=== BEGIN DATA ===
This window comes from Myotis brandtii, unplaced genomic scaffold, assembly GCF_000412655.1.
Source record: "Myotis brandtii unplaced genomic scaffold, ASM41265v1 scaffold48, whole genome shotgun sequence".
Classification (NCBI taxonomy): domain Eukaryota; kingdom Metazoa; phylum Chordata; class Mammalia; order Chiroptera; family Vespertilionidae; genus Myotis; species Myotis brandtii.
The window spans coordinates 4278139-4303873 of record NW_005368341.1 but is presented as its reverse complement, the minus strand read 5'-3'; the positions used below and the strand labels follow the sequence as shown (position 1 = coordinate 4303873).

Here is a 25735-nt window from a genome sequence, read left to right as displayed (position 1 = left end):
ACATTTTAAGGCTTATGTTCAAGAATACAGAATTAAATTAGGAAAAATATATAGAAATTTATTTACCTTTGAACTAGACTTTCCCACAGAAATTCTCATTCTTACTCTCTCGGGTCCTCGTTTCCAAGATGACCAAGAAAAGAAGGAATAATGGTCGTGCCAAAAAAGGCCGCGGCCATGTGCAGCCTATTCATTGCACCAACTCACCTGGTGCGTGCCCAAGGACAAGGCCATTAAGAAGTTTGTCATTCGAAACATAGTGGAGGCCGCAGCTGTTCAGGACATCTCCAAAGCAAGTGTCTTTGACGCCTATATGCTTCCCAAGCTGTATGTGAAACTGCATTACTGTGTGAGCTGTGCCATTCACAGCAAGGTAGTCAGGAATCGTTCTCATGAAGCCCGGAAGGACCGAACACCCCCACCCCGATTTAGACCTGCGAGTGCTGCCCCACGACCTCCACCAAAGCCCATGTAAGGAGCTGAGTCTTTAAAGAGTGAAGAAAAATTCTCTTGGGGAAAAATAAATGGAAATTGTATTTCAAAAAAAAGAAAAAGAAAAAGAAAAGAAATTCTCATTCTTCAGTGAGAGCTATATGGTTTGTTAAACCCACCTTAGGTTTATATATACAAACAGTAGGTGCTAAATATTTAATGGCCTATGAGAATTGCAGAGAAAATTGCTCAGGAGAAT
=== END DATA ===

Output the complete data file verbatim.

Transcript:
This window comes from Myotis brandtii, unplaced genomic scaffold, assembly GCF_000412655.1.
Source record: "Myotis brandtii unplaced genomic scaffold, ASM41265v1 scaffold48, whole genome shotgun sequence".
Classification (NCBI taxonomy): domain Eukaryota; kingdom Metazoa; phylum Chordata; class Mammalia; order Chiroptera; family Vespertilionidae; genus Myotis; species Myotis brandtii.
The window spans coordinates 4278139-4303873 of record NW_005368341.1 but is presented as its reverse complement, the minus strand read 5'-3'; the positions used below and the strand labels follow the sequence as shown (position 1 = coordinate 4303873).

Here is a 25735-nt window from a genome sequence, read left to right as displayed (position 1 = left end):
ACATTTTAAGGCTTATGTTCAAGAATACAGAATTAAATTAGGAAAAATATATAGAAATTTATTTACCTTTGAACTAGACTTTCCCACAGAAATTCTCATTCTTACTCTCTCGGGTCCTCGTTTCCAAGATGACCAAGAAAAGAAGGAATAATGGTCGTGCCAAAAAAGGCCGCGGCCATGTGCAGCCTATTCATTGCACCAACTCACCTGGTGCGTGCCCAAGGACAAGGCCATTAAGAAGTTTGTCATTCGAAACATAGTGGAGGCCGCAGCTGTTCAGGACATCTCCAAAGCAAGTGTCTTTGACGCCTATATGCTTCCCAAGCTGTATGTGAAACTGCATTACTGTGTGAGCTGTGCCATTCACAGCAAGGTAGTCAGGAATCGTTCTCATGAAGCCCGGAAGGACCGAACACCCCCACCCCGATTTAGACCTGCGAGTGCTGCCCCACGACCTCCACCAAAGCCCATGTAAGGAGCTGAGTCTTTAAAGAGTGAAGAAAAATTCTCTTGGGGAAAAATAAATGGAAATTGTATTTCAAAAAAAAGAAAAAGAAAAAGAAAAGAAATTCTCATTCTTCAGTGAGAGCTATATGGTTTGTTAAACCCACCTTAGGTTTATATATACAAACAGTAGGTGCTAAATATTTAATGGCCTATGAGAATTGCAGAGAAAATTGCTCAGGAGAAT